Contact: Michael Bernstein
American Chemical Society
Fresh frozen people?
Here's a bright idea right out of science fiction: When people are dying from diseases that we cannot treat today, why not freeze those people? Years from now, cures may be available for their diseases. We could unthaw the people, and bring them back to life. Then doctors could cure their diseases.
There actually is a field devoted to freezing people. It is called cryonics (cry-on-iks). In fact, a few people have had their bodies frozen in the hope of coming back to life in the future!
Maybe you have heard about the great baseball player Ted Williams. When he died in 2002, his body was frozen. It has been stored in a special freezer at a cryonics company in Arizona (www.alcor.org).
So far, freezing people and bringing them back to life has happened only in science fiction stories. In real life, however, freezing people and bringing them back to life presents a big problem -- ice crystals form inside cells. Those sharp ice crystals (http://www.freenaturepictures.com/assets/images/medres/icecrystals1.jpg) damage and kill the cells.
A new scientific study, however, suggests that freezing and reviving people could be possible many years from now. It was done by University of Helsinki researcher Anatoli Bogdan, Ph.D. Dr. Bogdan found evidence that body parts and whole bodies might be frozen slowly, in a way that keeps ice crystals from forming.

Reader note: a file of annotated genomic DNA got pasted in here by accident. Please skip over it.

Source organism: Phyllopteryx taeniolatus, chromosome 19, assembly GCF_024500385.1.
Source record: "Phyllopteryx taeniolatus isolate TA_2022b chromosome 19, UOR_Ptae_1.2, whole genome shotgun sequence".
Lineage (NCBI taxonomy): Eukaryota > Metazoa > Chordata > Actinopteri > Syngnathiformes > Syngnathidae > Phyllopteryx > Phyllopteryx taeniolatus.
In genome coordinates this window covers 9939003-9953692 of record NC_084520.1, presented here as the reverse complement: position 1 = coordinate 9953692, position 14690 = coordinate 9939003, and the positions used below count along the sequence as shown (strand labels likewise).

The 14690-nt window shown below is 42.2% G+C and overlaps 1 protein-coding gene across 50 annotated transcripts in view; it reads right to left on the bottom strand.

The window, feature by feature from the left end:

Scientists write about their discoveries in scientific journals. These special magazines are read by other scientists. Dr. Bogdan wrote about his discovery in the July 6 issue of one ACS journal. It is the ACS Journal of Physical Chemistry B.
This journal is published by the American Chemical Society (ACS). The ACS publishes 34 scientific journals. It is the world's biggest scientific organization.
More than 158,000 scientists are members of the ACS. Members of the ACS discover new medicines and other solutions to the world's problems. Their work helps make our lives longer, healthier and happier.
-- Michael Woods
This release is a young readers' version of ACS news release #14060. The online version of the research paper cited above was initially published June 6 on the journal's Web site and is scheduled for the July 6 print edition. Journalists can arrange access to this site by sending an e-mail to email@example.com or calling the contact person for this release.